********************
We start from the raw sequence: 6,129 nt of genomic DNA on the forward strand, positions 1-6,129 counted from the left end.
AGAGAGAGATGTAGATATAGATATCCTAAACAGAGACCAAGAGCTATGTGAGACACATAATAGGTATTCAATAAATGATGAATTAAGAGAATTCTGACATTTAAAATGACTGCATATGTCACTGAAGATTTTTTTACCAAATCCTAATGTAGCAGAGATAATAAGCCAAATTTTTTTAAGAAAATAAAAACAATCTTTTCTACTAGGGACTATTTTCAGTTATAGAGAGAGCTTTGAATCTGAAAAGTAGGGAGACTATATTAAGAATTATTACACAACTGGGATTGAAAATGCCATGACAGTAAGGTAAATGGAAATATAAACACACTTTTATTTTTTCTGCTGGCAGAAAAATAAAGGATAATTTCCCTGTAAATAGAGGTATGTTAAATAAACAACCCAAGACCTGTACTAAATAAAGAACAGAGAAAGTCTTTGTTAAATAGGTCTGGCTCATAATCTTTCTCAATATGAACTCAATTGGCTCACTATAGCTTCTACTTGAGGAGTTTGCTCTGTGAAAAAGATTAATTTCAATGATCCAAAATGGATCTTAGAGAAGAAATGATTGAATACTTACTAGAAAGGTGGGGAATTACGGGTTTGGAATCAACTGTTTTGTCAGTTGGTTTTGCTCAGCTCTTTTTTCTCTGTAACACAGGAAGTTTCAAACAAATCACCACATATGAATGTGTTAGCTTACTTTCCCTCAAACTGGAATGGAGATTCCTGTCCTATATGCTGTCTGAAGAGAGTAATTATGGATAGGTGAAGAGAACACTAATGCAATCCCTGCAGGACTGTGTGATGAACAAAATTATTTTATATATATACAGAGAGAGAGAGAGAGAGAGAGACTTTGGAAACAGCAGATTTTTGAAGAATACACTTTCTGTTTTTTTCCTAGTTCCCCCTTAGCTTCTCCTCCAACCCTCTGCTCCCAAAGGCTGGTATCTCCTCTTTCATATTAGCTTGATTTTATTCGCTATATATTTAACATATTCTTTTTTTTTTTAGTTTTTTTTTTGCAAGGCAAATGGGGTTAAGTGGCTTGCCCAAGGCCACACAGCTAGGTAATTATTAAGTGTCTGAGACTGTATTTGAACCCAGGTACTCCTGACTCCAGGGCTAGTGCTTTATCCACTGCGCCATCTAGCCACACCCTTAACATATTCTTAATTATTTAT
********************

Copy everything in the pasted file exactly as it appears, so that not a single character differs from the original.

We start from the raw sequence: 6,129 nt of genomic DNA on the forward strand, positions 1-6,129 counted from the left end.
AGAGAGAGATGTAGATATAGATATCCTAAACAGAGACCAAGAGCTATGTGAGACACATAATAGGTATTCAATAAATGATGAATTAAGAGAATTCTGACATTTAAAATGACTGCATATGTCACTGAAGATTTTTTTACCAAATCCTAATGTAGCAGAGATAATAAGCCAAATTTTTTTAAGAAAATAAAAACAATCTTTTCTACTAGGGACTATTTTCAGTTATAGAGAGAGCTTTGAATCTGAAAAGTAGGGAGACTATATTAAGAATTATTACACAACTGGGATTGAAAATGCCATGACAGTAAGGTAAATGGAAATATAAACACACTTTTATTTTTTCTGCTGGCAGAAAAATAAAGGATAATTTCCCTGTAAATAGAGGTATGTTAAATAAACAACCCAAGACCTGTACTAAATAAAGAACAGAGAAAGTCTTTGTTAAATAGGTCTGGCTCATAATCTTTCTCAATATGAACTCAATTGGCTCACTATAGCTTCTACTTGAGGAGTTTGCTCTGTGAAAAAGATTAATTTCAATGATCCAAAATGGATCTTAGAGAAGAAATGATTGAATACTTACTAGAAAGGTGGGGAATTACGGGTTTGGAATCAACTGTTTTGTCAGTTGGTTTTGCTCAGCTCTTTTTTCTCTGTAACACAGGAAGTTTCAAACAAATCACCACATATGAATGTGTTAGCTTACTTTCCCTCAAACTGGAATGGAGATTCCTGTCCTATATGCTGTCTGAAGAGAGTAATTATGGATAGGTGAAGAGAACACTAATGCAATCCCTGCAGGACTGTGTGATGAACAAAATTATTTTATATATATACAGAGAGAGAGAGAGAGAGAGAGACTTTGGAAACAGCAGATTTTTGAAGAATACACTTTCTGTTTTTTTCCTAGTTCCCCCTTAGCTTCTCCTCCAACCCTCTGCTCCCAAAGGCTGGTATCTCCTCTTTCATATTAGCTTGATTTTATTCGCTATATATTTAACATATTCTTTTTTTTTTTAGTTTTTTTTTTGCAAGGCAAATGGGGTTAAGTGGCTTGCCCAAGGCCACACAGCTAGGTAATTATTAAGTGTCTGAGACTGTATTTGAACCCAGGTACTCCTGACTCCAGGGCTAGTGCTTTATCCACTGCGCCATCTAGCCACACCCTTAACATATTCTTAATTATTTAT